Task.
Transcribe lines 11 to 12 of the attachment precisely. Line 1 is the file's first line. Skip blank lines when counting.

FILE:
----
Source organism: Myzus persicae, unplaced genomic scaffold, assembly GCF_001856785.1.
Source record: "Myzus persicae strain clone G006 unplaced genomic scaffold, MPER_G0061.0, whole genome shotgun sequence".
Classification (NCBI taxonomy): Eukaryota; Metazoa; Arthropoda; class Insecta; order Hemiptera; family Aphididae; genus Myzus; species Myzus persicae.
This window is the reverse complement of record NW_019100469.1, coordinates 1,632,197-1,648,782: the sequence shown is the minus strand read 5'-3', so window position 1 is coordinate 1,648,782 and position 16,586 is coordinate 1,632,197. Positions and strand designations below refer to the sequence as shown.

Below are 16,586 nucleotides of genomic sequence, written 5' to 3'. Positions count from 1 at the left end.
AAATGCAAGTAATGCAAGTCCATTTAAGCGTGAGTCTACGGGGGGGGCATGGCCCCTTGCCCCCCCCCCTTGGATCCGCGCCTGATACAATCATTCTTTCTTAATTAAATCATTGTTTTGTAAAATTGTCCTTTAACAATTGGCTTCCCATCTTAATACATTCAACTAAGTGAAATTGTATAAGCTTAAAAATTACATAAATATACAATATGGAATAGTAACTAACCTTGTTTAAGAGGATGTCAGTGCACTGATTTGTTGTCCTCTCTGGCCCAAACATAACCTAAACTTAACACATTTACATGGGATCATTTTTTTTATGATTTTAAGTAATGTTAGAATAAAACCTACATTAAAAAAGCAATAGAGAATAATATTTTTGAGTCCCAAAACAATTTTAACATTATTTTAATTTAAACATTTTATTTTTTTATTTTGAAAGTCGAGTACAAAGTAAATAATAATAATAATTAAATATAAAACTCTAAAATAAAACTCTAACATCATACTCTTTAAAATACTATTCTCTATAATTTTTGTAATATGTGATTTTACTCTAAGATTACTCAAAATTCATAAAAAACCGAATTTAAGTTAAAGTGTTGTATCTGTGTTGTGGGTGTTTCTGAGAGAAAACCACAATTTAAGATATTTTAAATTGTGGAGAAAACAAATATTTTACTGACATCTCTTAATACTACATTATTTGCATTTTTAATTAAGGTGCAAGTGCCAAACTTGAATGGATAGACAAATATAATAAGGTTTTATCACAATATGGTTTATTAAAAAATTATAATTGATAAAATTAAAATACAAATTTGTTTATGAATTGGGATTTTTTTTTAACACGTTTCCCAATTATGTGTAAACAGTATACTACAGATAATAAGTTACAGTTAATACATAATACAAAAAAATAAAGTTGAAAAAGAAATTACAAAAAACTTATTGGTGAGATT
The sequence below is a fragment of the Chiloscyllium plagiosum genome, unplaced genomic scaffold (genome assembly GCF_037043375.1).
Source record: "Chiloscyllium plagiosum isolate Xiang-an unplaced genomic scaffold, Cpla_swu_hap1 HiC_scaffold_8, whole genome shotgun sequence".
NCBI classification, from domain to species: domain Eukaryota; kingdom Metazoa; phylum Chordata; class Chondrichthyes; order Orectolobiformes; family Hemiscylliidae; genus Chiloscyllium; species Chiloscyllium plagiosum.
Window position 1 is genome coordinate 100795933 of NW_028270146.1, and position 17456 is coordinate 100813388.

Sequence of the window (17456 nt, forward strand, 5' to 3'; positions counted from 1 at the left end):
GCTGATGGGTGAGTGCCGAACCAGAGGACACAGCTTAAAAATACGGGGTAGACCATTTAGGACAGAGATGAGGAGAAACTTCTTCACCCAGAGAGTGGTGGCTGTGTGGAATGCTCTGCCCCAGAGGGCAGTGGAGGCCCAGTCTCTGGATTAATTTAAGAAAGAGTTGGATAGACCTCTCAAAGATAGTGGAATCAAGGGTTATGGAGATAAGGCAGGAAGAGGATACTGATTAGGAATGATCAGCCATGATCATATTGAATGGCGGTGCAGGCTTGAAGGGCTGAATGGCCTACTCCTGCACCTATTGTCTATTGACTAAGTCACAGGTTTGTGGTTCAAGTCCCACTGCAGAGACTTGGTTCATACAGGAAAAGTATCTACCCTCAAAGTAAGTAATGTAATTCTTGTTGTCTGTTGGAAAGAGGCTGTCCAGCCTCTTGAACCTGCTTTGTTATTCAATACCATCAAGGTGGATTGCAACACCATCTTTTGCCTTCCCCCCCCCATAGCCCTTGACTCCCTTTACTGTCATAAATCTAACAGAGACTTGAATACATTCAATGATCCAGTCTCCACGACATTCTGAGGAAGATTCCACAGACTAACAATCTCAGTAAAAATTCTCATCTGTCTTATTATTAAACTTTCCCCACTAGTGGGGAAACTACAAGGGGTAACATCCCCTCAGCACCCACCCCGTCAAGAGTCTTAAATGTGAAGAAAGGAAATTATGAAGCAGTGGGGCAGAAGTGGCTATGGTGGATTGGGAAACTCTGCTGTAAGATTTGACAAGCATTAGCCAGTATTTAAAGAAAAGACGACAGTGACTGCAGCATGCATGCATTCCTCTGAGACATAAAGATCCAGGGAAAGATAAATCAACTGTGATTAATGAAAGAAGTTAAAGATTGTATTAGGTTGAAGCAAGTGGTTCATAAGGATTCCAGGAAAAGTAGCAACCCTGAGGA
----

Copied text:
Sequence of the window (17456 nt, forward strand, 5' to 3'; positions counted from 1 at the left end):
GCTGATGGGTGAGTGCCGAACCAGAGGACACAGCTTAAAAATACGGGGTAGACCATTTAGGACAGAGATGAGGAGAAACTTCTTCACCCAGAGAGTGGTGGCTGTGTGGAATGCTCTGCCCCAGAGGGCAGTGGAGGCCCAGTCTCTGGATTAATTTAAGAAAGAGTTGGATAGACCTCTCAAAGATAGTGGAATCAAGGGTTATGGAGATAAGGCAGGAAGAGGATACTGATTAGGAATGATCAGCCATGATCATATTGAATGGCGGTGCAGGCTTGAAGGGCTGAATGGCCTACTCCTGCACCTATTGTCTATTGACTAAGTCACAGGTTTGTGGTTCAAGTCCCACTGCAGAGACTTGGTTCATACAGGAAAAGTATCTACCCTCAAAGTAAGTAATGTAATTCTTGTTGTCTGTTGGAAAGAGGCTGTCCAGCCTCTTGAACCTGCTTTGTTATTCAATACCATCAAGGTGGATTGCAACACCATCTTTTGCCTTCCCCCCCCCATAGCCCTTGACTCCCTTTACTGTCATAAATCTAACAGAGACTTGAATACATTCAATGATCCAGTCTCCACGACATTCTGAGGAAGATTCCACAGACTAACAATCTCAGTAAAAATTCTCATCTGTCTTATTATTAAACTTTCCCCACTAGTGGGGAAACTACAAGGGGTAACATCCCCTCAGCACCCACCCCGTCAAGAGTCTTAAATGTGAAGAAAGGAAATTATGAAGCAGTGGGGCAGAAGTGGCTATGGTGGATTGGGAAACTCTGCTGTAAGATTTGACAAGCATTAGCCAGTATTTAAAGAAAAGACGACAGTGACTGCAGCATGCATGCATTCCTCTGAGACATAAAGATCCAGGGAAAGATAAATCAACTGTGATTAATGAAAGAAGTTAAAGATTGTATTAGGTTGAAGCAAGTGGTTCATAAGGATTCCAGGAAAAGTAGCAACCCTGAGGA